Accessing Domain Objects Without Domain Classes

Usually, to access any field in a domain object, you would need to have the class of that object on the member’s classpath. However, you may not want to add classes on the member. In this case, Hazelcast can return a GenericRecord object to your Java application. This object gives you access to your domain object’s fields without having to add a factory class to the classpath of your members or register a serializer for them.

Hazelcast is able to represent Portable and Compact serialized objects as GenericRecord.

For example, to access the fields of a domain object in an entry processor, you could do the following:

map.executeOnKey(key, (EntryProcessor<Object, Object, Object>) entry -> {
  Object value = entry.getValue();
  GenericRecord genericRecord = (GenericRecord) value;

  int id = genericRecord.getInt("id");

  return null;

An alternative approach introduced in the previous Hazelcast releases is the User Code Deployment feature to deploy the classes from the client to the cluster. However, it has a restriction: you cannot upload a new version of your class to the cluster if you use the portable versioning support. Loading two different versions of the same class on the JVM is not a problem that we want to solve: using GenericRecord, you can easily write different versions of your classes from the clients and access them without using the User Code Deployment feature.

With the introduction of GenericRecord, User Code Deployment should be used only for functional objects like Runnable, Callable and EntryProcessor.

Creating New Portable Objects

To create a GenericRecord object in portable format, use the GenericRecordBuilder.portable() method:

ClassDefinition classDefinition = new ClassDefinitionBuilder(PORTABLE_FACTORY_ID, EMPLOYEE_CLASS_ID)

GenericRecord namedRecord = GenericRecordBuilder.portable(classDefinition)
                .setString("name", "foo")
                .setInt("id", 123).build();

Note that the class definitions are better to be created once and used when creating different instances of the same GenericRecord object.

Creating New Compact Objects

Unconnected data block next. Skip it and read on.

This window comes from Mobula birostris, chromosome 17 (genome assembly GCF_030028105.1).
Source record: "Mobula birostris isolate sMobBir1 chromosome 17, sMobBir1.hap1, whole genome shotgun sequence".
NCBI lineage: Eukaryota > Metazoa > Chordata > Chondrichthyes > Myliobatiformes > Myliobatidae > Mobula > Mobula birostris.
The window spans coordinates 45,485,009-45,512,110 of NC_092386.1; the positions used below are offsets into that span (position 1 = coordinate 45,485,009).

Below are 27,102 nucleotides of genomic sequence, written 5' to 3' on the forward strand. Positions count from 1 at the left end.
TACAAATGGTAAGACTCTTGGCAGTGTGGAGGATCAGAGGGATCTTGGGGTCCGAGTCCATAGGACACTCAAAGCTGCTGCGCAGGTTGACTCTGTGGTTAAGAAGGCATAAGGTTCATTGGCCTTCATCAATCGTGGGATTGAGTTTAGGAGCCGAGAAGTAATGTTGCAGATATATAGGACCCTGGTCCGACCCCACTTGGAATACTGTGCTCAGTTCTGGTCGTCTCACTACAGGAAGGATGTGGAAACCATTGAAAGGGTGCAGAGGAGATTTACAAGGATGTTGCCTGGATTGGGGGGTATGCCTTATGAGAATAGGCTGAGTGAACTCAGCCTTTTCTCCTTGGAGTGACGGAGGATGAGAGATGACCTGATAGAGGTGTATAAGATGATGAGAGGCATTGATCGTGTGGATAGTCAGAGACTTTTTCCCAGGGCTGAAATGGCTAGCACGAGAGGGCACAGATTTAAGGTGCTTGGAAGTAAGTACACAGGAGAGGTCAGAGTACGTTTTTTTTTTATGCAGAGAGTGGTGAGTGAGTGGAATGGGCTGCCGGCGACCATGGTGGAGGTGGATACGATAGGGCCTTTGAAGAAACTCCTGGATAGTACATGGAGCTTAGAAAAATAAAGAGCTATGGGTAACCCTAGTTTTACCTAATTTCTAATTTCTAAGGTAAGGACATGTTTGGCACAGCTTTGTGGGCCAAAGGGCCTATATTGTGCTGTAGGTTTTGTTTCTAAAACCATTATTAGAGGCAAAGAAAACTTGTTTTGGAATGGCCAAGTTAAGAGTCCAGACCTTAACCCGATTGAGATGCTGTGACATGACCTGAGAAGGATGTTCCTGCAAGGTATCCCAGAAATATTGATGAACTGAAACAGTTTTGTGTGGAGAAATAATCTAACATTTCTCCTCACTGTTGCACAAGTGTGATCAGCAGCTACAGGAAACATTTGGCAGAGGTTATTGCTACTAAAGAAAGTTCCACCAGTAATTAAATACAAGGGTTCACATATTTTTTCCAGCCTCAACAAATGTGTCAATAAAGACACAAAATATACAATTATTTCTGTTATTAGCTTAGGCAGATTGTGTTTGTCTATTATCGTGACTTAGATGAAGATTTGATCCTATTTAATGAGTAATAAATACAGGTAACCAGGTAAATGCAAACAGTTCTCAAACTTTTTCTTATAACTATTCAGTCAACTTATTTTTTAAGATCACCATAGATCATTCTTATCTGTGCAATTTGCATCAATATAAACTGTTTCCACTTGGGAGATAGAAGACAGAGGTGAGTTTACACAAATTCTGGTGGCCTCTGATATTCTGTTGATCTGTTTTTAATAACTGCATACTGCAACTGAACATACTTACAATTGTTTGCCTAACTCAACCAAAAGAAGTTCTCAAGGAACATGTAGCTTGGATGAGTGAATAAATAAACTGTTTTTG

To create a GenericRecord object in compact serialization format, use the GenericRecordBuilder.compact() method:

GenericRecord namedRecord = GenericRecordBuilder.compact("employee")
        .setString("name", "foo")
        .setInt("id", 123)

Note that there is no need to create a class definition, or a schema in this case. A schema will be created from the fields of the builder automatically.

Adding and Changing Values in Domain Objects

We have also added two convenience methods in GenericRecord for you to avoid passing a class definition or re-calculating schema. For example, if you want to modify a value and put it back using an entry processor, you don’t need to create a class definition or pay the cost of re-calculating a schema. Instead, you can create a builder from the GenericRecord object which carries the same class definition or schema as follows:

map.executeOnKey("key", (EntryProcessor<Object, Object, Object>) entry -> {
  GenericRecord genericRecord = (GenericRecord) entry.getValue();
  GenericRecord modifiedGenericRecord = genericRecord.newBuilder()
          .setLong("id", 4)
          .setString("surname", "The Frog").build();
  return null;

Another convenience method is cloneWithBuilder(). This is useful if you want to update only a couple of fields from the original genericRecord. In that case, the new builder carries both classDefinition or schema and values from the original genericRecord. Here is the same example where we just update the age:

map.executeOnKey("key", (EntryProcessor<Object, Object, Object>) entry -> {
  GenericRecord genericRecord = (GenericRecord) entry.getValue();
  GenericRecord modifiedGenericRecord = genericRecord.cloneWithBuilder()
  return null;